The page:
Six women testify against doctor
Six women testified in Douglas County Circuit Court on Tuesday that Dr. Javier De La Garza of Duluth touched them in inappropriate sexual ways during examinations.
Douglas County Assistant District Attorney James Boughner called the women to testify during a motion hearing held to determine whether the court will allow their testimony at De La Garza's trial on charges of sexual assault as evidence of other acts he allegedly committed.
De La Garza, a gastroenterologist at St. Luke's, is charged with two counts of third-degree sexual assault, both felonies, and one count of fourth-degree sexual assault, a misdemeanor, in the alleged assault of a 42-year-old woman. She claims De La Garza touched her in a sexually inappropriate way during examinations and had intercourse with her without her consent on a boat at Barker's Island Marina in 2006.
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De La Garza, 51, has pleaded not guilty to all charges.
Tuesday's hearing before Douglas County Judge Michael Lucci will continue on May 19 when another woman is scheduled to testify for the prosecution against De La Garza. Lucci then will rule on whether the women's testimony will be admissible at a trial scheduled for
The witnesses were ordered by the court to not talk to each other Tuesday. They entered the courtroom to testify one at a time with most of them accompanied by family members. Each of the women swore to tell the truth and spelled their full names and provided their dates of birth for the record.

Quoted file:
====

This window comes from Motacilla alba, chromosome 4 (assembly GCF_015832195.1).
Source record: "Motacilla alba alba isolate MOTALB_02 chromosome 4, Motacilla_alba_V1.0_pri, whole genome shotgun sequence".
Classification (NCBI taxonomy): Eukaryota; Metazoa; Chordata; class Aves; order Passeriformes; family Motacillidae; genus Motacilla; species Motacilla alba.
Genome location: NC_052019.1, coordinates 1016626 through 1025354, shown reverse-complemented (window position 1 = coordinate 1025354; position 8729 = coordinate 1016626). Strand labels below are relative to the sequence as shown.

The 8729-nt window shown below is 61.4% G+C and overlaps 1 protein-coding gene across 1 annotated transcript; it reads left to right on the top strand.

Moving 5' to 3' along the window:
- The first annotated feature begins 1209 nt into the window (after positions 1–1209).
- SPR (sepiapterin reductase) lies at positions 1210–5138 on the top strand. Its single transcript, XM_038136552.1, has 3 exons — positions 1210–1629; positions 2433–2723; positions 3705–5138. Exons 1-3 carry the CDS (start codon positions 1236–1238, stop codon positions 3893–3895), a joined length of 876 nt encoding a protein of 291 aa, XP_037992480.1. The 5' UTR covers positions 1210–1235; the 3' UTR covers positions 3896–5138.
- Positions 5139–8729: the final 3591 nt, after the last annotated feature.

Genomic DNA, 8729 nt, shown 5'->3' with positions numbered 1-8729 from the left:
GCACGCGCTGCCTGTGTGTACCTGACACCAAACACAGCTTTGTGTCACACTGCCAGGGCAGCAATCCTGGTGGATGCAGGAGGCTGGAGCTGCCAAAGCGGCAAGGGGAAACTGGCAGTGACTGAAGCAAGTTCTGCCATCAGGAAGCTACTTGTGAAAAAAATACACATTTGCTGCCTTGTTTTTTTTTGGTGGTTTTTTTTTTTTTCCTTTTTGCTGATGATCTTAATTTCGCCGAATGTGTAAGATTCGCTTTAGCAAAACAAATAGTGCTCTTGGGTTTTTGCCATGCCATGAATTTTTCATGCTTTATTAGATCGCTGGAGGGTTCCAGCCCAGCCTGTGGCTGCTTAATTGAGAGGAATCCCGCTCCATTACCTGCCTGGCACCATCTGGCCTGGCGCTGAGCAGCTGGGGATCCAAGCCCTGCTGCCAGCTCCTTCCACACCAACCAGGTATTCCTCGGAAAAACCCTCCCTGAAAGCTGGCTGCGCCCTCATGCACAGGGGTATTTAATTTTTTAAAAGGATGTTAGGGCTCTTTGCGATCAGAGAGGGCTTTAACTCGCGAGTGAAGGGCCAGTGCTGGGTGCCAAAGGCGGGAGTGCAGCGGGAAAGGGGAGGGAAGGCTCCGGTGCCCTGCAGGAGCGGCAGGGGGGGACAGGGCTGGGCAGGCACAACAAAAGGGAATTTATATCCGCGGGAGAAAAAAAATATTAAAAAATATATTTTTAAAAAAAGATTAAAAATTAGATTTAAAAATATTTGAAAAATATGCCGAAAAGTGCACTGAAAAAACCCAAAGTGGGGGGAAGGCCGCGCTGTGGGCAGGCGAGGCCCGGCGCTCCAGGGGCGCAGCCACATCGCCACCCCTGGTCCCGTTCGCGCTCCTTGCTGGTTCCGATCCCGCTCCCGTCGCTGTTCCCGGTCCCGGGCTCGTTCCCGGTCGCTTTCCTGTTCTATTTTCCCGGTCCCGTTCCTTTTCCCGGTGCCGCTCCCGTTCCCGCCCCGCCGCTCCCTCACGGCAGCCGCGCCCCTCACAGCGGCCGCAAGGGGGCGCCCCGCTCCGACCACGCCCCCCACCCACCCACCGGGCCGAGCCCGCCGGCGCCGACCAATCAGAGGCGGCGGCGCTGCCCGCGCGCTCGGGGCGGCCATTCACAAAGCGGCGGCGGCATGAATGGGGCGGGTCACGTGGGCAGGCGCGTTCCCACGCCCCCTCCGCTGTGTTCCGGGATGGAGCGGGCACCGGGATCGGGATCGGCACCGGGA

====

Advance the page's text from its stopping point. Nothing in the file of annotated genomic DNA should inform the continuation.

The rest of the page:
The News Tribune generally does not name alleged victims of sexual assault.
Of the six women who testified Tuesday, De La Garza has been criminally charged with assaulting only one. His alleged victim was the last of the six women to testify. The woman, who is a schoolteacher, said De La Garza touched her sex organs during examinations for a stomach problem. She said he told her he was checking lymph nodes in her vagina. She said it became a routine part of his examinations. She said he didn't wear gloves and didn't wash his hands when he examined her.
Superior defense attorney Rick Gondik asked the woman why she kept "going, going, going'' to De La Garza if she was being abused.
"I trusted him,'' she said. "He was my doctor. It made me feel funny inside, but I trusted him. He was my doctor.''